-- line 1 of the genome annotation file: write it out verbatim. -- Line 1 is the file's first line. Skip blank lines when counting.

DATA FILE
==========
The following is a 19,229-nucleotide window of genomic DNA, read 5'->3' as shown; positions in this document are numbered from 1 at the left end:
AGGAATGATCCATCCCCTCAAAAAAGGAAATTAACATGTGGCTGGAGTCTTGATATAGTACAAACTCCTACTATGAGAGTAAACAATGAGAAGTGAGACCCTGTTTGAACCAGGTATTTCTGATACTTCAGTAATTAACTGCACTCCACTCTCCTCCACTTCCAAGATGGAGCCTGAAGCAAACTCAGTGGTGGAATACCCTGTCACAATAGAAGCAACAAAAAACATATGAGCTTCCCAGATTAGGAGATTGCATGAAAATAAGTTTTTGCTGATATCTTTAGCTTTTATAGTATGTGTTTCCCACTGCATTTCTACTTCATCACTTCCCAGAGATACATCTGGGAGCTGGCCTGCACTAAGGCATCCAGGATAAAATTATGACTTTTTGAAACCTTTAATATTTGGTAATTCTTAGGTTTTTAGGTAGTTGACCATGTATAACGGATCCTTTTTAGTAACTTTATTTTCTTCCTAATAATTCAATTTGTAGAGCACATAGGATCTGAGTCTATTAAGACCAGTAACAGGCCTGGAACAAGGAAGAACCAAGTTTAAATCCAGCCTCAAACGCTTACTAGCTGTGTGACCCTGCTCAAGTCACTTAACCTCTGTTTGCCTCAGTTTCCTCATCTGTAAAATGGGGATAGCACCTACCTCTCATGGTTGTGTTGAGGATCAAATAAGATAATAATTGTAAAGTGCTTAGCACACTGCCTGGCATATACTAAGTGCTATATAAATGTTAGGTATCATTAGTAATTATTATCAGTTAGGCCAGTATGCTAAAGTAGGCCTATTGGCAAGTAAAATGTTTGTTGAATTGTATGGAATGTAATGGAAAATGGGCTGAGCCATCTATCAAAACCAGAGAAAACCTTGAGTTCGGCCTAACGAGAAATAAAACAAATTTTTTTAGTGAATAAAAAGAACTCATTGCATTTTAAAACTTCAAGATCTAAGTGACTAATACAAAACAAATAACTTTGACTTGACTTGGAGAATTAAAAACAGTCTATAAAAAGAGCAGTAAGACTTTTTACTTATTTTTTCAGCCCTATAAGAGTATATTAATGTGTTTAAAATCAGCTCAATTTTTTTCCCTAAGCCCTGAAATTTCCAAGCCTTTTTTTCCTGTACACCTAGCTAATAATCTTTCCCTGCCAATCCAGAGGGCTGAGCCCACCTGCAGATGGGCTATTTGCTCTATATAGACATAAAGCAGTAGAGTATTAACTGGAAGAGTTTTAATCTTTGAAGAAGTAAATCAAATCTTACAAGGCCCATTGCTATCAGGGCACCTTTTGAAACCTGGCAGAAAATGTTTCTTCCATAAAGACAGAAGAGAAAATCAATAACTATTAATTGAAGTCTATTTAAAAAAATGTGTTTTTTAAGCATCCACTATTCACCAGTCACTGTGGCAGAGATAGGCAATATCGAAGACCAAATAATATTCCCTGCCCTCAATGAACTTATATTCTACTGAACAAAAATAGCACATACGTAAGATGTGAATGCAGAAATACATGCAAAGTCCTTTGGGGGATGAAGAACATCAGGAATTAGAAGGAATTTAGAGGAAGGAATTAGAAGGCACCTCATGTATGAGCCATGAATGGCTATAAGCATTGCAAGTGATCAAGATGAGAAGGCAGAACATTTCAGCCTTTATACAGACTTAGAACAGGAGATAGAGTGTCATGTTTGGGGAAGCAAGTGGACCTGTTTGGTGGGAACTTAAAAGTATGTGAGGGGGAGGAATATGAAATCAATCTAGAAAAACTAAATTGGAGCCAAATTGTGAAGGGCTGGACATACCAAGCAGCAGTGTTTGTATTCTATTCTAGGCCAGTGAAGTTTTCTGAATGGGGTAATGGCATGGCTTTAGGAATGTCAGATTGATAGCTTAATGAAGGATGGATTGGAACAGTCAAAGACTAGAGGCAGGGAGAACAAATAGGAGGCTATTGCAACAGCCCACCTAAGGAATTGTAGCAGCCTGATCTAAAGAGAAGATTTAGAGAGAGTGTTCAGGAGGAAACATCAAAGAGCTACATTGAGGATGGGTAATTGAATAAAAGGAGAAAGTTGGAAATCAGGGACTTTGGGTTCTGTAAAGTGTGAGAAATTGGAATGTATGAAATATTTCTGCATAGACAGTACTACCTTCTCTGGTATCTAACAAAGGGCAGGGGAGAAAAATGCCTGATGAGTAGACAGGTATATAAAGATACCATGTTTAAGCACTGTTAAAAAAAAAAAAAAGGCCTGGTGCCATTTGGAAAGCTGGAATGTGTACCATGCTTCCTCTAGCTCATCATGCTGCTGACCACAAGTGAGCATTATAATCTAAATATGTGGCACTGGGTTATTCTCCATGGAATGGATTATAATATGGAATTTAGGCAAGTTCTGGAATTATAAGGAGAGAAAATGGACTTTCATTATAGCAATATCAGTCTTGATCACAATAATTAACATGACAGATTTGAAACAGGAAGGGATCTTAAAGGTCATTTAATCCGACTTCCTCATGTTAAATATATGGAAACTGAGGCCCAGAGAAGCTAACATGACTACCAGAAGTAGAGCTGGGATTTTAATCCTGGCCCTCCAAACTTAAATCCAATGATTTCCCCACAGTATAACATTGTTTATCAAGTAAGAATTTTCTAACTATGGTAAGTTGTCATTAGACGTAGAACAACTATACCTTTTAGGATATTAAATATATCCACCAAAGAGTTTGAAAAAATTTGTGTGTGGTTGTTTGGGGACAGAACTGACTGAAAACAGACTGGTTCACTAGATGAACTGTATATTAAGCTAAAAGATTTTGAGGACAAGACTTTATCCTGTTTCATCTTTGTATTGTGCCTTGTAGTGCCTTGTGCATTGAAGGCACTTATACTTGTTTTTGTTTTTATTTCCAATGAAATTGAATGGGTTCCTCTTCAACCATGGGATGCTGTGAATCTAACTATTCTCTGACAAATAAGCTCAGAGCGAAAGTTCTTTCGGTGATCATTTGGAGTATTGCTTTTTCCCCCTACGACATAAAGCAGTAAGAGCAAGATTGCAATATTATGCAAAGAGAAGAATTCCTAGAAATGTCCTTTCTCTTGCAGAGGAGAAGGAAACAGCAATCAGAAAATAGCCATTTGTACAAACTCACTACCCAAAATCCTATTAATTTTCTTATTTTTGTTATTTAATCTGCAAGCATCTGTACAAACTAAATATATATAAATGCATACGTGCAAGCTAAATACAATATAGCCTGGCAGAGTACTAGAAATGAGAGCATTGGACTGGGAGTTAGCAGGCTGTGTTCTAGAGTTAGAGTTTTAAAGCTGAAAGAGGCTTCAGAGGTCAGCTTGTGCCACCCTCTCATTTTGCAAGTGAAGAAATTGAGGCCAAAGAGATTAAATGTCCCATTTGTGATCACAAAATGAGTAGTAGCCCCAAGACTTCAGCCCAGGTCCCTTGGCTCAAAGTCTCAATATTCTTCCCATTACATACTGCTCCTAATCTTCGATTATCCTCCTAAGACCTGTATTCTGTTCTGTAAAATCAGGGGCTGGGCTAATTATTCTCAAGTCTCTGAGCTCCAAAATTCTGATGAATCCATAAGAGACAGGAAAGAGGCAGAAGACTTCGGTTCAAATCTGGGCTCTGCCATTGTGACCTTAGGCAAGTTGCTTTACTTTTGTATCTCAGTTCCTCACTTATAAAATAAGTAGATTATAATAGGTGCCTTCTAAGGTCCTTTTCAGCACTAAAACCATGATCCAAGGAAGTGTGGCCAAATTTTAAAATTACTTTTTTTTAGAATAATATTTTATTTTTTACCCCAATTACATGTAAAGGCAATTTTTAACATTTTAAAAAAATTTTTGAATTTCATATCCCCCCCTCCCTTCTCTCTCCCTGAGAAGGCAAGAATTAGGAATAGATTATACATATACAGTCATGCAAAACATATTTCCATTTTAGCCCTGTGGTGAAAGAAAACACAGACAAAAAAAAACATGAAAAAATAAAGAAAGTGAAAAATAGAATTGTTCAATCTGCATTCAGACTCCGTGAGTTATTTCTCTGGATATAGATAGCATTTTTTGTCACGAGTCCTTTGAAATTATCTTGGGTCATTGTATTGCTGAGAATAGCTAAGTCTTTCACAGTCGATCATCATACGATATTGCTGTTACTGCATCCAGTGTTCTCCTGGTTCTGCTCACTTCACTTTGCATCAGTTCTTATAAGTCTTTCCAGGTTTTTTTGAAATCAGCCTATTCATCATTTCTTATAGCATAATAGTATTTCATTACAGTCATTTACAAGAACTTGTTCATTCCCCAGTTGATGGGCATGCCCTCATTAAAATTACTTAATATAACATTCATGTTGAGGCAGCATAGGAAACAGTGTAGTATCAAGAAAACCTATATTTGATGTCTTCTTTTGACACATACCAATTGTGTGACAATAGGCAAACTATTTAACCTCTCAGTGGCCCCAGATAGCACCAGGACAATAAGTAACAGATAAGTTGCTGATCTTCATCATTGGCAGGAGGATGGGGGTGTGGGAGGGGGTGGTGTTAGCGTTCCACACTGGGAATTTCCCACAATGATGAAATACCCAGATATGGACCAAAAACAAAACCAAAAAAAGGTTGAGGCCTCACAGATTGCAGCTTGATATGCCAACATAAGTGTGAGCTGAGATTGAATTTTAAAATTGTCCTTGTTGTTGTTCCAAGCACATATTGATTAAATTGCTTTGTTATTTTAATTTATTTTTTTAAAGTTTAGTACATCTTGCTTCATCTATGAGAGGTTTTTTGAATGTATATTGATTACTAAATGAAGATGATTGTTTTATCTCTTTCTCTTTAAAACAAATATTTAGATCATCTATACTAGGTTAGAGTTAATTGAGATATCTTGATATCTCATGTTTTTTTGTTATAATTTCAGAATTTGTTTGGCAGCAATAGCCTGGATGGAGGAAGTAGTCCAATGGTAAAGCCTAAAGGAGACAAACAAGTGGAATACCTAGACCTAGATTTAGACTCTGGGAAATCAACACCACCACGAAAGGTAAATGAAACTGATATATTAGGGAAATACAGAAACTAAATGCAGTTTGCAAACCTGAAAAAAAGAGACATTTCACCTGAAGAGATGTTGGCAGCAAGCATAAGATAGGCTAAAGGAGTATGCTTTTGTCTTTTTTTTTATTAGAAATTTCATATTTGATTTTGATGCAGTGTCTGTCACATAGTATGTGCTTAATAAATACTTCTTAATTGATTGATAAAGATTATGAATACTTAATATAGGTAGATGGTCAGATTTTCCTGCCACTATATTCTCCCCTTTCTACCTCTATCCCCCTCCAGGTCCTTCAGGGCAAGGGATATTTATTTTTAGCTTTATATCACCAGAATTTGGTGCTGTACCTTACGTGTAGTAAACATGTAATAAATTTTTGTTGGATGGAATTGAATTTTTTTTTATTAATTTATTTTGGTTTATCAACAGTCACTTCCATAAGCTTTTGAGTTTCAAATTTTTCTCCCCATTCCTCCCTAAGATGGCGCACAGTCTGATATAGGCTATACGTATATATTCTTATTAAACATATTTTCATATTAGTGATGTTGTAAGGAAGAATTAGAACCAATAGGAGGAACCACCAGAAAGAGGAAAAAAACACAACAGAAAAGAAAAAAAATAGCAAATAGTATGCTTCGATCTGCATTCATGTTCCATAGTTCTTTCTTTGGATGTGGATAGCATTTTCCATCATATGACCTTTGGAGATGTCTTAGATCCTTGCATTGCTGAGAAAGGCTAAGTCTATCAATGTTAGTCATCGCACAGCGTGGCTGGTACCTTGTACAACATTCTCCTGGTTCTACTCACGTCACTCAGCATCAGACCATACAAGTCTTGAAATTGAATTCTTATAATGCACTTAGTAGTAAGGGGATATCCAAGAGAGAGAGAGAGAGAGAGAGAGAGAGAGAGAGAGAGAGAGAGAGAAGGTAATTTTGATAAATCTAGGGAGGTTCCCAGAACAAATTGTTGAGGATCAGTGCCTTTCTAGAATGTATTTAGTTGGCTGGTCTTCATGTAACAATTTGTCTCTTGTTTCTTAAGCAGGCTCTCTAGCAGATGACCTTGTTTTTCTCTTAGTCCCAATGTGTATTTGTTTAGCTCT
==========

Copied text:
The following is a 19,229-nucleotide window of genomic DNA, read 5'->3' as shown; positions in this document are numbered from 1 at the left end: